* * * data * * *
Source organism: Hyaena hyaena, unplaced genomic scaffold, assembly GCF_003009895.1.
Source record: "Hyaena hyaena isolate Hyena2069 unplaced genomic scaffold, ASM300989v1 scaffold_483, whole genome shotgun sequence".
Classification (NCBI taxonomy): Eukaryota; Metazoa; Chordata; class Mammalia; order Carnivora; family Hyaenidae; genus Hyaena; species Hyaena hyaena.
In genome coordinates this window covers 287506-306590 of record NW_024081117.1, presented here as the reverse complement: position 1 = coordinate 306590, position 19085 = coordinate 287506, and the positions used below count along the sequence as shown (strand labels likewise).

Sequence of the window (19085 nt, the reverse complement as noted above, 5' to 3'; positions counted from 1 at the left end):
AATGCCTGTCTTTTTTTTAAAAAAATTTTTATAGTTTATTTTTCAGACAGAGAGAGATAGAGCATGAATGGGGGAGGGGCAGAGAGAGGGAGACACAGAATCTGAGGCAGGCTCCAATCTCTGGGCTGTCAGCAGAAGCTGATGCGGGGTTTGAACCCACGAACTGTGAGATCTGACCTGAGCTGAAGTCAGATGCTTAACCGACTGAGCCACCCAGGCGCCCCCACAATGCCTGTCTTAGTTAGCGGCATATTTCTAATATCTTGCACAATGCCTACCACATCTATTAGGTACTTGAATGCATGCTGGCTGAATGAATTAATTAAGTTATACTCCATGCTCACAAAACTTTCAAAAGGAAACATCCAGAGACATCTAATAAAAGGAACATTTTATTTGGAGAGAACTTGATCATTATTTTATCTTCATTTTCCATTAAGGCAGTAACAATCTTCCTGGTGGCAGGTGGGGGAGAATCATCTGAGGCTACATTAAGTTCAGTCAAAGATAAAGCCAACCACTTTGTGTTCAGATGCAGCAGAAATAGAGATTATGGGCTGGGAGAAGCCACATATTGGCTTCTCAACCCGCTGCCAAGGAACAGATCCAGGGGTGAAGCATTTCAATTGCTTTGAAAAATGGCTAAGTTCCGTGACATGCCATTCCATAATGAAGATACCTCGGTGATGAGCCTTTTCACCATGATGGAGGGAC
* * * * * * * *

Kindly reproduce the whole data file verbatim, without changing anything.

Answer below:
Source organism: Hyaena hyaena, unplaced genomic scaffold, assembly GCF_003009895.1.
Source record: "Hyaena hyaena isolate Hyena2069 unplaced genomic scaffold, ASM300989v1 scaffold_483, whole genome shotgun sequence".
Classification (NCBI taxonomy): Eukaryota; Metazoa; Chordata; class Mammalia; order Carnivora; family Hyaenidae; genus Hyaena; species Hyaena hyaena.
In genome coordinates this window covers 287506-306590 of record NW_024081117.1, presented here as the reverse complement: position 1 = coordinate 306590, position 19085 = coordinate 287506, and the positions used below count along the sequence as shown (strand labels likewise).

Sequence of the window (19085 nt, the reverse complement as noted above, 5' to 3'; positions counted from 1 at the left end):
AATGCCTGTCTTTTTTTTAAAAAAATTTTTATAGTTTATTTTTCAGACAGAGAGAGATAGAGCATGAATGGGGGAGGGGCAGAGAGAGGGAGACACAGAATCTGAGGCAGGCTCCAATCTCTGGGCTGTCAGCAGAAGCTGATGCGGGGTTTGAACCCACGAACTGTGAGATCTGACCTGAGCTGAAGTCAGATGCTTAACCGACTGAGCCACCCAGGCGCCCCCACAATGCCTGTCTTAGTTAGCGGCATATTTCTAATATCTTGCACAATGCCTACCACATCTATTAGGTACTTGAATGCATGCTGGCTGAATGAATTAATTAAGTTATACTCCATGCTCACAAAACTTTCAAAAGGAAACATCCAGAGACATCTAATAAAAGGAACATTTTATTTGGAGAGAACTTGATCATTATTTTATCTTCATTTTCCATTAAGGCAGTAACAATCTTCCTGGTGGCAGGTGGGGGAGAATCATCTGAGGCTACATTAAGTTCAGTCAAAGATAAAGCCAACCACTTTGTGTTCAGATGCAGCAGAAATAGAGATTATGGGCTGGGAGAAGCCACATATTGGCTTCTCAACCCGCTGCCAAGGAACAGATCCAGGGGTGAAGCATTTCAATTGCTTTGAAAAATGGCTAAGTTCCGTGACATGCCATTCCATAATGAAGATACCTCGGTGATGAGCCTTTTCACCATGATGGAGGGAC